Newly Found Diary Shows How Ancient Egyptians Built the Pyramids
Have scientists and archaeologists been correct all these years?
By: Kirsten Brooker | January 23, 2023 | 380 Words
The construction of the Great Pyramid of Giza in Egypt has amazed and bewildered archaeologists for centuries. The enormous structure is made of 2.3 million weighty pieces of rock and limestone. The stones are far too heavy to be carried or transported long distances by humans alone. The excavators discovered hundreds of papyri fragments from ancient diaries, one of which contained answers to many questions surrounding the development of the pyramids. Six of the discovered papyri are now on display at the Egyptian Museum in Cairo.
The Ancient Diary
In 2013, French and Egyptian archaeologists discovered the 4,500-year-old papyrus inside a cave at the Red Sea port of Wadi el-Jarf. Hundreds of papyri fragments were found in the cave, each containing various information surrounding the process of the complex construction of pyramids. One of the diaries, written by a middle-ranking inspector named Merer, was from the 27th year of the reign of Pharaoh Khufu.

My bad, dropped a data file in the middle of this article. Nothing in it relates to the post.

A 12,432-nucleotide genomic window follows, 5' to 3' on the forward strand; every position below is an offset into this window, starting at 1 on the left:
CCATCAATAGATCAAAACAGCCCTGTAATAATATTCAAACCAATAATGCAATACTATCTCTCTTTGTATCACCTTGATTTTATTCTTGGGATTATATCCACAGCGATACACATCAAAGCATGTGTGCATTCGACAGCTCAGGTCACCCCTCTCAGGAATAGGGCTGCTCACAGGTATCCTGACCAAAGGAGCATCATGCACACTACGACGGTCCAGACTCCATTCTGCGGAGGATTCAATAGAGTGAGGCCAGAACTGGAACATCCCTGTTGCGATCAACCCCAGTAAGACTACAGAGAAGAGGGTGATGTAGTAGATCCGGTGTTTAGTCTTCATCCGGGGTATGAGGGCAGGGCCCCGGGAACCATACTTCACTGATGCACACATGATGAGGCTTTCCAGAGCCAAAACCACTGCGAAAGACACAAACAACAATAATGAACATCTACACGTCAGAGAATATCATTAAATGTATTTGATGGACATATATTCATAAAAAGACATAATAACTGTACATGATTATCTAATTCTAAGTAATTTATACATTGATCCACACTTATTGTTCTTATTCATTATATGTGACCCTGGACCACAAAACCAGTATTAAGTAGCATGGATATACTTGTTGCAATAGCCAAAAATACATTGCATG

The journal contained hieroglyphic writings that detailed how the large stones for the Great Pyramid of Giza were transported to the building site. Egypt’s Ministry of Antiquities stated: “The documents indicate the highly efficient administrative system in Khufu’s reign.” The other papyri contained information and ledgers regarding the financing behind the build and the supplies, food, and secondary jobs necessary to complete the work.
Building Blocks of the Pyramids – Too Heavy to Carry
Each of the 2.3 million stones weighed an average of 7 tons (14,000 pounds). The boulders had to be transported from quarries in Tura by boat along the Nile River and through man-made canals. Each trip took two to three days. The giant blocks were then unloaded onto the construction site using a system of ropes. From there, the rocks were placed along a line of tracks that allowed the workers to relocate them without pushing or lifting them.
Built between 2560 BC and 2540 BC, the Great Pyramid of Giza is the only of the Seven Wonders of the World still standing. It stood at the height of 450 feet and took approximately 23 years to complete. Six of the discovered papyri are on display for public view at the Egyptian Museum in Cairo, Egypt. Museum curators created a special exhibit for the remarkable artifacts to be preserved and viewed.